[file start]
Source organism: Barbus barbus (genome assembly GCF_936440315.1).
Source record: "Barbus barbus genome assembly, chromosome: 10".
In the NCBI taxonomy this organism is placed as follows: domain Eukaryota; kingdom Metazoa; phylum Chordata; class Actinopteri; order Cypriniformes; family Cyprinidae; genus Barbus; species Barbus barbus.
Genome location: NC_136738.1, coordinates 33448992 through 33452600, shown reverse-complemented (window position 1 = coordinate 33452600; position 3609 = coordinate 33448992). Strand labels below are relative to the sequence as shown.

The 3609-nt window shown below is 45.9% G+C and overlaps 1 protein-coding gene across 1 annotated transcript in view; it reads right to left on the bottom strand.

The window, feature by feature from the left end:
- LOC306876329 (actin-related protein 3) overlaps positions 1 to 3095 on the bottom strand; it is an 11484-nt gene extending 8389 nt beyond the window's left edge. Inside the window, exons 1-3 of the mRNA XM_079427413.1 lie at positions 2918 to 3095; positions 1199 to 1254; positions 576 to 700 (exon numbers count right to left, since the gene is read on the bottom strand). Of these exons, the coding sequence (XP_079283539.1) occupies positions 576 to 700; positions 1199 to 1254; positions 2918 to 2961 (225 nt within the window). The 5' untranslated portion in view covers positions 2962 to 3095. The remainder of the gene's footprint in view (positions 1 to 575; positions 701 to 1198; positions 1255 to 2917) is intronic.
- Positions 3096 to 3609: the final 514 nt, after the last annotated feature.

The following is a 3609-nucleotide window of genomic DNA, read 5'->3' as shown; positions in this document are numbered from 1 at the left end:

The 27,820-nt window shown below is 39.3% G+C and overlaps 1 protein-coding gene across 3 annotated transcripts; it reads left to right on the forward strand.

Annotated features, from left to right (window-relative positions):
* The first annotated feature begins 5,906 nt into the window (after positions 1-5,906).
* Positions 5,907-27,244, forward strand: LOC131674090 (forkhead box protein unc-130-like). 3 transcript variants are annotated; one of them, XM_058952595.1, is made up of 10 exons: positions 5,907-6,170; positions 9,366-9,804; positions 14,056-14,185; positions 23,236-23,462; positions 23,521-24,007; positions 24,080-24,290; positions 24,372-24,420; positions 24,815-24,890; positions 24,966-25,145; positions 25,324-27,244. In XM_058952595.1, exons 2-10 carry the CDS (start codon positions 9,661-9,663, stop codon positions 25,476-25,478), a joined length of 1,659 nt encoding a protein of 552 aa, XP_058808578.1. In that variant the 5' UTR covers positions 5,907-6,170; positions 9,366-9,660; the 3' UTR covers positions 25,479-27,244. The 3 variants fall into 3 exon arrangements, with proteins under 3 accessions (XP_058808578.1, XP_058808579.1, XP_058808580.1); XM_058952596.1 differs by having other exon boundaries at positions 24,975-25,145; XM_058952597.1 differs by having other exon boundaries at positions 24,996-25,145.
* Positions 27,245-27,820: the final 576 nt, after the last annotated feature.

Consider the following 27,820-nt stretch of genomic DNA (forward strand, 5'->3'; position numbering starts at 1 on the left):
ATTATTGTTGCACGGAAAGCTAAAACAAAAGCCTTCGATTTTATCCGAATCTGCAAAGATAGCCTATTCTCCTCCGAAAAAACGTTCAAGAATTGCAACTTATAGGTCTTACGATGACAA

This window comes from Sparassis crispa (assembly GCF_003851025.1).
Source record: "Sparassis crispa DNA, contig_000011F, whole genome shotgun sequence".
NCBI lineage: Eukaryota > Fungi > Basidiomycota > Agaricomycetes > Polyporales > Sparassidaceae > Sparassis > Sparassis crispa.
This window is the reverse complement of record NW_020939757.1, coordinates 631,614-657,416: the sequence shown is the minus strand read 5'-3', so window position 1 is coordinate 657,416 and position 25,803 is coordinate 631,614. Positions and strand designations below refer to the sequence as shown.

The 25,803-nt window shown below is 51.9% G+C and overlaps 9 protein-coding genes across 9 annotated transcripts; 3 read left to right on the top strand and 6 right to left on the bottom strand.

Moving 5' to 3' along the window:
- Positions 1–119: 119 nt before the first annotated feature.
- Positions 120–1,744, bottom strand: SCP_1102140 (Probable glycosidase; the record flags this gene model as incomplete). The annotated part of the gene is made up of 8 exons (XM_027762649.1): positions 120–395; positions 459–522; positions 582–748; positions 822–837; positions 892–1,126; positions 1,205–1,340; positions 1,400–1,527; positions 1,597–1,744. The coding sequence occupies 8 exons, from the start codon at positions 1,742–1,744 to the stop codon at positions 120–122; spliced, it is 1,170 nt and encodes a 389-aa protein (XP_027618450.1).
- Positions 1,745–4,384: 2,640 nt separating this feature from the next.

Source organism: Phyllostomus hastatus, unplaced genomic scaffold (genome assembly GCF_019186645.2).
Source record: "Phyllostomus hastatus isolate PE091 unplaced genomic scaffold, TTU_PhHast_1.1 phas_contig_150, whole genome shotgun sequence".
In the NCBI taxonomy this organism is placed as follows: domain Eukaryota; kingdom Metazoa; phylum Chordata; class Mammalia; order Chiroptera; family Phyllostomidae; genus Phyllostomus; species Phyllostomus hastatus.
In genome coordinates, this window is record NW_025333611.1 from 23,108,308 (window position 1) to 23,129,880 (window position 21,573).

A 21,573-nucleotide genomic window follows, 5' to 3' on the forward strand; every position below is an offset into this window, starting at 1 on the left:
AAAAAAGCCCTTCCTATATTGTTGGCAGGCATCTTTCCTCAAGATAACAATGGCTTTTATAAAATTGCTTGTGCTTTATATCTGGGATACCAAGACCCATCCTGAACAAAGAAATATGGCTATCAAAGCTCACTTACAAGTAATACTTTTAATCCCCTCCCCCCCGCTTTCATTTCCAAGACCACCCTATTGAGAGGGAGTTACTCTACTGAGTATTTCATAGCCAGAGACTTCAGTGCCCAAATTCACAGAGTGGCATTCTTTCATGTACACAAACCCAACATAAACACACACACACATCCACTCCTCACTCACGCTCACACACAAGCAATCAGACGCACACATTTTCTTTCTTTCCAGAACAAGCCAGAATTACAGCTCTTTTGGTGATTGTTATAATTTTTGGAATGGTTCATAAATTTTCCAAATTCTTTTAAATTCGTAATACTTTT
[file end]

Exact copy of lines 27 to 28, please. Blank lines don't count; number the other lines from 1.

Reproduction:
Source record: "Phyllostomus hastatus isolate PE091 unplaced genomic scaffold, TTU_PhHast_1.1 phas_contig_150, whole genome shotgun sequence".
In the NCBI taxonomy this organism is placed as follows: domain Eukaryota; kingdom Metazoa; phylum Chordata; class Mammalia; order Chiroptera; family Phyllostomidae; genus Phyllostomus; species Phyllostomus hastatus.